Changing Your Boat's Oil
by Tim Harrington, Madison Marine and
Boat Maintenance Specialist
Think about your boat as an investment. The
investment you make upon purchase comes with many hidden costs to keep
your boat running. Boat owners know what it takes to keep their boats
in running condition and what marina and maintenance costs can be. As
a boat repairman specialist, I see many repetitious problems that if
left unattended, turn into major repair bills. A boat is not like a
car it needs more attention.
The biggest key to success is your maintenance
program, which as the boat owner you control. Water is a very harsh
environment, especially salt water, and even though you may always be
in fresh water, your maintenance program should not deviate, fresh
water is just a little more forgiving. By keeping up with maintenance
that you are capable of doing yourself, you will see at least two
benefits over the course of a few years. Breakdowns will be kept to a
minimum (remember, your boat seldom breaks down at a dock), and you
get to keep more of your hard earned money.
This article discusses lubricant or oil, and how
to change it in most inboard gas engines and I/Os. This may be one of
the most significant things you can do to increase the life of your
engine. I do my maintenance schedules based on use and manufacturer
recommendations. This is usually done by hours or break-in time if
your boat is purchased new. If you are a new boat owner, keep to your
warranty times to protect your new purchase. To maintain your
equipment, stay ahead of your pre-scheduled maintenance and inform
your dealership well in advance of your intention to bring your boat
in. This will give your dealership time to perform the work and keep
your boat out-of-the-water time to a minimum. For older boats, there
are manuals for just about everything that will act as a guide for the
owner. Another source of information is the "tech-pub" (technical
publication) for the maintenance you intend to perform yourself.
On with the oil change! Most procedures to do
this are quite easy and will help in the longevity of your boat. Most
gas inboards or I/Os will take anywhere from 4.0 to 7.0 quarts of oil
and in some cases more. Check on the capacity of your engine from the
owner's manual or tech pub.
To begin the oil change process, start your
engine and let it warm up for 5 minutes or more. Shut your engine down
and remove the keys from the ignition. What you have just done is to
thin out the viscosity of the oil to make it easier to siphon your
oil. Also prior to this you should have checked to make sure you have
the correct oil filters for your engine.
Now that you are ready to remove the oil, you
need to use some sort of siphon. There are many different kinds of
equipment to do this, ranging in price from $25 to over $200. These
can be found at
www.americanboating.org/products.asp. The difference in price is
that some are manual and some are electric, working off of 12-volt DC
current on the boat. I use a hand siphon for most boats up to 35 feet.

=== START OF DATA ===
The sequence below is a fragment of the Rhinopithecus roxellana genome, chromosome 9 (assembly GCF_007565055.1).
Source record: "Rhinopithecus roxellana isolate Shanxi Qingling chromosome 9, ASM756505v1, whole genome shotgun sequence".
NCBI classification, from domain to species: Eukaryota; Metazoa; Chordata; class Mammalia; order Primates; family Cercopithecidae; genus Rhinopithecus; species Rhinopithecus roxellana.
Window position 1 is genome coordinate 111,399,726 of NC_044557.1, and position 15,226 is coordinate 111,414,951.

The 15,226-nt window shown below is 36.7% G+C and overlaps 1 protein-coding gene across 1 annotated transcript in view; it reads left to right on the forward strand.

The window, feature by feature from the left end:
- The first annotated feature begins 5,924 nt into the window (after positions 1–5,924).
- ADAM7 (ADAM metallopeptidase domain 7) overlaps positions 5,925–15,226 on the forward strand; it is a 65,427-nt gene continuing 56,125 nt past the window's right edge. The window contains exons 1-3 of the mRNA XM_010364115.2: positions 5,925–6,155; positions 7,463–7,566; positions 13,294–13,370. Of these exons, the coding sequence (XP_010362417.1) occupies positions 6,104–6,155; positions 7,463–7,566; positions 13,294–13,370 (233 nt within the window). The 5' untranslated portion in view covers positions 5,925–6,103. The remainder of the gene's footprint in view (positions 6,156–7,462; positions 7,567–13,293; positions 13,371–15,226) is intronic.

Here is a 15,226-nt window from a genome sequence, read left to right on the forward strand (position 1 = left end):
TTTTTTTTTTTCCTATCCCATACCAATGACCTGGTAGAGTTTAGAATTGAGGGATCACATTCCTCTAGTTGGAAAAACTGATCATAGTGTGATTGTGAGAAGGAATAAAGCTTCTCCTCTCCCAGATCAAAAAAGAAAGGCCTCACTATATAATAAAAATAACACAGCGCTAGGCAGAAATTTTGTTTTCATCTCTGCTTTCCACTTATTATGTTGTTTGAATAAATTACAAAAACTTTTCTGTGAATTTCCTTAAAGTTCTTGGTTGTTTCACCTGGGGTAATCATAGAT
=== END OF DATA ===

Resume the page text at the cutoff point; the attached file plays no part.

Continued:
If you elect to use an electric pump and it operates in a pump and
siphon modes, check the mode prior to siphoning! Most electric pumps
are attached to a 5-gallon bucket and if old oil or residue is left in
the bucket, and you are in the wrong mode, you will introduce it into
The next step is to use CLEAN rags or preferably
diapers placing them in the bilge beneath the engine. This is for two
reasons - one is to absorb any moisture in the bilge, and second is to
catch any oil that may make its way to the bilge. The next step is to
siphon the oil out. This is done in most instances by running the
provided tube down your dipstick access. You have warmed the oil so
most of the oil should be drawn out of the block area, plus while you
were prepping to do this; your oil should have drained down to this
level. Once this has been done take your oil and place it where you
will not be in danger of knocking it over.
Now remove the oil filter. This is where you may
have some overflow of oil. This is one of the reasons for the diapers
and it helps to have a small plastic container that is larger than the
oil filter to catch the overflow and to put the filter in. Now that
you have removed the filter, it is time to put the new one on. Take a
finger and put a little oil on the gasket side of your filter. Once
done, spin the filter back on, being careful not to cross thread the
filter. TIGHTEN by hand until snug making sure contact is tight.
As I said earlier, not all engines take the same
amount of oil. If the engine I am servicing takes 7 quarts of oil, I
would at this time put in 6.5 in. The oil filler cap usually on the
valve cover and will likely show the type of oil that you should use.
At this point I start cleaning up and date my filter and if the boat
has an hour meter the hobs time on the filter for maintenance tracking
and initial it.
Now it's time to turn the key and cycle the
lubricant through the system. While doing this, watch your temp and
oil pressure. If there is a problem, shut the engine down and check to
make sure everything is tight and nothing is leaking. If there are no
problems, shut the engine down and wait 5-10 min. and check the
dipstick for the oil level. Adjust the quantity to maintain the full
line. Do not overfill.
The job should be coming to a close. Pick up the diapers that were
put in the bilge. Try to clean the bilge at the same time that you are
picking up. The reason for doing this is so you can do a visual check
for potential problems before you leave the dock. It is always easier
to fix something before it becomes a problem! Checking the belts for
corrosion while you are right there is a good idea.